Search “older_than:14d” and select all the emails that appear by clicking the checkbox on the top left. Then “Select all conversations that match this search”, which will be every last email you’ve ever received up until two weeks ago. Finally, archive them all. They’re all still there if you need to find them, but now they’re not hanging over your head anymore.
As with any software, learning some basic keyboards shortcuts will allow you to streamline your workflow by reducing the need to involve your mouse. With Gmail, you’ll need to activate keyboard shortcuts by going to Settings -> General -> Keyboard Shortcuts. To find the full list of shortcuts, Google “Gmail keyboard shortcuts” but some basic ones include C for composing a new message, E for archiving a message and R to reply to a message.
You can customise your keyboard shortcuts by going to Settings -> Labs -> Custom keyboard shortcuts.
In future it will be child’s play to remain connected to the internet at all times, but until then Gmail Offline is useful for working when you can’t get online.
It can be found by going to Settings -> Gmail Offline and when used in conjunction with the Gmail Offline Sync Optimizer, automatically saves emails from up to a month ago on your computer. Any changes you make or emails you compose are automatically synced when you are reconnected to the internet.
One way scammers attempt to steal your personal details is with emails that pretend to be from companies such as eBay. Gmail has a function that puts a little key icon beside emails that are from verified senders, giving you another piece of information to help you detect what is legitimate mail and what is an attempt to trick your information out of you. This feature can be activated by going to Settings -> Labs -> Authentication icon for verified senders.
While Gmail allows you to alter your email address with dots and plus signs, Outlook takes a slightly different approach, which is the creation of aliases associated with your core account. An alias is a separate email address connected to your main address, using, for example, the same inbox and password. To create an alias, click the cog -> Options -> Create an Outlook.com alias.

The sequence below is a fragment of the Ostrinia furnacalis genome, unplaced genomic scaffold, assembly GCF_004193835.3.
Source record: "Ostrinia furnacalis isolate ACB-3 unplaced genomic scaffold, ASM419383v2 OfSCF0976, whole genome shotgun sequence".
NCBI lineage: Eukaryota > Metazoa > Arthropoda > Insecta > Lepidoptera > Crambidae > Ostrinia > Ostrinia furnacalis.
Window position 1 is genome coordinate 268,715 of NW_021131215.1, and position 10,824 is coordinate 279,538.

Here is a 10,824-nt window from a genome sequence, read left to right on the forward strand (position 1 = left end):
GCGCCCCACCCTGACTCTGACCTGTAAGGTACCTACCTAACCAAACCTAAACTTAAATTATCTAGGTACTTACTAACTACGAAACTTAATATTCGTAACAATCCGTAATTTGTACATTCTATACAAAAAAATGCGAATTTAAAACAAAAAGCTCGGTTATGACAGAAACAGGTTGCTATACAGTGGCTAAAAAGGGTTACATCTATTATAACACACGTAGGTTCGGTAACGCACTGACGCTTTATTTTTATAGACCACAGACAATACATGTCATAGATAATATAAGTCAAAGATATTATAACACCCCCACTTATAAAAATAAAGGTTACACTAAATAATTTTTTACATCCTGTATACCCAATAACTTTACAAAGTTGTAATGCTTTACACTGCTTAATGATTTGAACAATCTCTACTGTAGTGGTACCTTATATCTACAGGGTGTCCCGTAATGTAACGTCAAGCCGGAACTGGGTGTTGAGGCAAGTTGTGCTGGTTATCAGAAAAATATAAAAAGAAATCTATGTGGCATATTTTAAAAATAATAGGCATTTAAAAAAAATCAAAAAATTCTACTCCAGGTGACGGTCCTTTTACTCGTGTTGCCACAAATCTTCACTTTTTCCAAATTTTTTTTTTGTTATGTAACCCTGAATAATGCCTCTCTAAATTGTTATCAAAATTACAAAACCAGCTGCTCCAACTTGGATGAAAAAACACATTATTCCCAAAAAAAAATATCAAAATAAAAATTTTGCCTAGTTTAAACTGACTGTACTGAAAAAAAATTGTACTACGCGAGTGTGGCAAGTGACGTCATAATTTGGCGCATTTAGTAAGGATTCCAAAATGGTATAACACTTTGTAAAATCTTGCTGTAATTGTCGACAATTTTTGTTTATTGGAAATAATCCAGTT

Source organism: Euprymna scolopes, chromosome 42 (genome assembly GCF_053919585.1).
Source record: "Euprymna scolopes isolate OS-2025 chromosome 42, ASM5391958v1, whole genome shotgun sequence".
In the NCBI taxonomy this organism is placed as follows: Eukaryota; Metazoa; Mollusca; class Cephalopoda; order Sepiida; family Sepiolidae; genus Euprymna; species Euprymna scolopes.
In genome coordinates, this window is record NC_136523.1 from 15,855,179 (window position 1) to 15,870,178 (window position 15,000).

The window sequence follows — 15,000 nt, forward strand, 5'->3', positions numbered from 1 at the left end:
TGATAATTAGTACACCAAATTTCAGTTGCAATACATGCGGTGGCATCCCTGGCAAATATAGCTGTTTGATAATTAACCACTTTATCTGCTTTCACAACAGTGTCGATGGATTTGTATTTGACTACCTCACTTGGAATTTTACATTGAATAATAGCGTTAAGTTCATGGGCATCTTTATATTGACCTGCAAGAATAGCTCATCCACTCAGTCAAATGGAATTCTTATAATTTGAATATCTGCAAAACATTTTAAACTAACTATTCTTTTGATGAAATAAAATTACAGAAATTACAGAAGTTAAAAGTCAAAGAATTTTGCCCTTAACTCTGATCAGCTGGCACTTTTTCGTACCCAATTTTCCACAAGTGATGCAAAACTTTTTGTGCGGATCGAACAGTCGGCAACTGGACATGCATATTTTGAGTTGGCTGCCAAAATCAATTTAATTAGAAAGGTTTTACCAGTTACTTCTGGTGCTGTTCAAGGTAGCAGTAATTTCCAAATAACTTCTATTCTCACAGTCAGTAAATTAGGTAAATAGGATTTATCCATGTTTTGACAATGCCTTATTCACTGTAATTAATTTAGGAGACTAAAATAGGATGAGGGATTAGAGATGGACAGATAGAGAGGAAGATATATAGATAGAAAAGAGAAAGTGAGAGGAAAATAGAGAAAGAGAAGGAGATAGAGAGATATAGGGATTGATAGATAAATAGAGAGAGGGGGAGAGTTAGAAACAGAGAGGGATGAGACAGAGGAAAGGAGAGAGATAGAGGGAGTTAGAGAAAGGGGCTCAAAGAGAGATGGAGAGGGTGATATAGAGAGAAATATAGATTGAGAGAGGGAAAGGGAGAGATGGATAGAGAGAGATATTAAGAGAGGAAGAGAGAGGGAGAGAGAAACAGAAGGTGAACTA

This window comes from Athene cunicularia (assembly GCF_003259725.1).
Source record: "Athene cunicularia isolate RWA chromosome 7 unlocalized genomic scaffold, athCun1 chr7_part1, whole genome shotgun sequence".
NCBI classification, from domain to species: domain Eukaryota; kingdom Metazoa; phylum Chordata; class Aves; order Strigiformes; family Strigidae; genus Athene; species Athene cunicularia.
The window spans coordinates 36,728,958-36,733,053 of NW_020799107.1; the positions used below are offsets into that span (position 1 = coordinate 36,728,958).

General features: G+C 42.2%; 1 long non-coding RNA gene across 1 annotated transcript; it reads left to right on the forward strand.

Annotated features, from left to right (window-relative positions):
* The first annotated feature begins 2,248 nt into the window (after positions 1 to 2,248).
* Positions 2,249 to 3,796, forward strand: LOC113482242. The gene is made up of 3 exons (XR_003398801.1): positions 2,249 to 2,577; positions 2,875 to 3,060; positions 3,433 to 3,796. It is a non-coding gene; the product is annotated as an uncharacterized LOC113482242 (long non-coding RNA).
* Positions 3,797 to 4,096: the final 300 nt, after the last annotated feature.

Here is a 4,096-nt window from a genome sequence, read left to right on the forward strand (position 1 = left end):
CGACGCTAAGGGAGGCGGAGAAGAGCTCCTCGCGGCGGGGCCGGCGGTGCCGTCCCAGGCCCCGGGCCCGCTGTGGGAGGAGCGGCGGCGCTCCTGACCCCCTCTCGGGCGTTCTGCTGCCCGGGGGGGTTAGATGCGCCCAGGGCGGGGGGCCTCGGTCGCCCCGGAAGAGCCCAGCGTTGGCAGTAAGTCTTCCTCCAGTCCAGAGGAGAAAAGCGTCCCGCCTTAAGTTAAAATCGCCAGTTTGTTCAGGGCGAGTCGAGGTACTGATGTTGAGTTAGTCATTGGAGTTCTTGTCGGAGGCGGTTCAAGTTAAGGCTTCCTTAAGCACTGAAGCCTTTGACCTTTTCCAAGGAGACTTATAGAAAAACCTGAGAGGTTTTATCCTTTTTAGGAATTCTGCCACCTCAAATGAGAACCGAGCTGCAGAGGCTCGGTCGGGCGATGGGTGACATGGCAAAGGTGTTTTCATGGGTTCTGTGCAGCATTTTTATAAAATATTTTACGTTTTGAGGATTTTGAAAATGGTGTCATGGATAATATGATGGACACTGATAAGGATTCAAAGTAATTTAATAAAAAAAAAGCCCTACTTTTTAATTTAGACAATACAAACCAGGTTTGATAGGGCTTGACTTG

Outlook makes it easy to clear masses of emails with the Sweep function. Just by clicking on one email from a specific newsletter, for example, Sweep gives you the option of deleting all instances of that newsletter at the click of a button.
Like Gmail, Outlook offers the ability to use keyboard shortcuts to streamline your email use. But unlike Gmail, Outlook offers you the opportunity to switch them to Yahoo or Gmail style shortcuts. It’s slightly less powerful than Gmail’s fully customisable add-on, but perhaps more straightforward for a casual user. To create a new email you push N, but a full list can be found here.
As with Outlook, Yahoo Mail allows you to create an alias that lets you disguise your email address when using Yahoo Messenger or Yahoo’s message boards. To create an alias, click the cog -> Account Info -> Manage your Yahoo aliases.
Alternative and disposable email addresses
In Yahoo’s case, aliases are different to alternative email addresses, which function like Outlook’s aliases, and disposable email addresses, which is closer to Gmail’s dot and plus sign functionality. You can have only one alternative email address, which is basically another linked account, while you can have many disposable email addresses, which act as receiving addresses only. To create an alternative email address, click the cog -> Settings -> Accounts – > Create an extra email address and to create a disposable email address, click the cog -> Settings -> Security -> Disposable Addresses.
Delay “mark as read”
If you’re the kind of person who sometimes opens an email briefly without reading it or responding to it, Yahoo has a nifty little feature that will mark an email as “read” only if it has been opened for more than five seconds. If that’s not long enough, you can set it to “never”, so that you have to mark them as read manually. To enable this feature, click the cog -> Settings -> Viewing email -> Mark as read
As with the other email services, iCloud also has email aliases. Functioning as additional email accounts that feed into your central account, the aliases help you conceal your real email address. However, you can have only three active aliases at a time. To create an alias, click the cog -> Preferences -> Accounts -> Add an alias.
Archive instead of deleting
In case you want to retain your emails by default, you can replace the delete button with an archive button. A word of warning – this will become frustrating if spam makes up a significant proportion of your incoming email, denying you the satisfaction of hitting delete on unwanted mail. To swap delete for archive, click the cog -> Preferences -> Show Archive icon in the toolbar.
Like other email services, iCloud allows you to set up rules for incoming mail, helping to keep your main inbox clear. You can either choose to automatically forward the mail, move it to a specific folder, or if you want in effect to block someone, send it straight to trash. To set up rules, click the cog -> Rules -> Add a Rule.